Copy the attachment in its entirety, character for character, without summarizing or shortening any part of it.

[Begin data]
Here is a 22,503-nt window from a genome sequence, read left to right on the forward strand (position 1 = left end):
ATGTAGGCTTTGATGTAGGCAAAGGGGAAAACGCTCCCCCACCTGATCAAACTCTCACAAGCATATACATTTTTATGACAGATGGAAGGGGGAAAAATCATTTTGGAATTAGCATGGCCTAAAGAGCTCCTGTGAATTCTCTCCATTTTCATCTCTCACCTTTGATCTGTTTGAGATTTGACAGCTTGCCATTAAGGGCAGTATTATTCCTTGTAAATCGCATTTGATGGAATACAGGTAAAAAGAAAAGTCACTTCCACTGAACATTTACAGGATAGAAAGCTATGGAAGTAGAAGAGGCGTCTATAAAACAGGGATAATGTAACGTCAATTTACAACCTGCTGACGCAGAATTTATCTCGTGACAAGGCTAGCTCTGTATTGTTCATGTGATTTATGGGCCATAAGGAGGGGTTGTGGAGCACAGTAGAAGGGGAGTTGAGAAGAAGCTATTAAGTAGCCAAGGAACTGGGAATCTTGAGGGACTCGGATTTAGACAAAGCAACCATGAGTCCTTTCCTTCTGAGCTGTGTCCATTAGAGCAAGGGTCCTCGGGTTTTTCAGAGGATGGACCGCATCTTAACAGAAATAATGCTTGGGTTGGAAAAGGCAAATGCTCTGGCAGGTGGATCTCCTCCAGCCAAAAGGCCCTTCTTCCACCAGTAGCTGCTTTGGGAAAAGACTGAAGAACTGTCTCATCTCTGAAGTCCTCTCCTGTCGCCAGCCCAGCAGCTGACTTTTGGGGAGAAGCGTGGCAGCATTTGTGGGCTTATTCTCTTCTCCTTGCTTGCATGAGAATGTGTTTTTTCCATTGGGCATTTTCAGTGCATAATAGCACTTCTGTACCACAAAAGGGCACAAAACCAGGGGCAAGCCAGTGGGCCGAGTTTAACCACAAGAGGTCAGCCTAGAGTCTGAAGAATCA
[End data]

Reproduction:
Here is a 22,503-nt window from a genome sequence, read left to right on the forward strand (position 1 = left end):
ATGTAGGCTTTGATGTAGGCAAAGGGGAAAACGCTCCCCCACCTGATCAAACTCTCACAAGCATATACATTTTTATGACAGATGGAAGGGGGAAAAATCATTTTGGAATTAGCATGGCCTAAAGAGCTCCTGTGAATTCTCTCCATTTTCATCTCTCACCTTTGATCTGTTTGAGATTTGACAGCTTGCCATTAAGGGCAGTATTATTCCTTGTAAATCGCATTTGATGGAATACAGGTAAAAAGAAAAGTCACTTCCACTGAACATTTACAGGATAGAAAGCTATGGAAGTAGAAGAGGCGTCTATAAAACAGGGATAATGTAACGTCAATTTACAACCTGCTGACGCAGAATTTATCTCGTGACAAGGCTAGCTCTGTATTGTTCATGTGATTTATGGGCCATAAGGAGGGGTTGTGGAGCACAGTAGAAGGGGAGTTGAGAAGAAGCTATTAAGTAGCCAAGGAACTGGGAATCTTGAGGGACTCGGATTTAGACAAAGCAACCATGAGTCCTTTCCTTCTGAGCTGTGTCCATTAGAGCAAGGGTCCTCGGGTTTTTCAGAGGATGGACCGCATCTTAACAGAAATAATGCTTGGGTTGGAAAAGGCAAATGCTCTGGCAGGTGGATCTCCTCCAGCCAAAAGGCCCTTCTTCCACCAGTAGCTGCTTTGGGAAAAGACTGAAGAACTGTCTCATCTCTGAAGTCCTCTCCTGTCGCCAGCCCAGCAGCTGACTTTTGGGGAGAAGCGTGGCAGCATTTGTGGGCTTATTCTCTTCTCCTTGCTTGCATGAGAATGTGTTTTTTCCATTGGGCATTTTCAGTGCATAATAGCACTTCTGTACCACAAAAGGGCACAAAACCAGGGGCAAGCCAGTGGGCCGAGTTTAACCACAAGAGGTCAGCCTAGAGTCTGAAGAATCA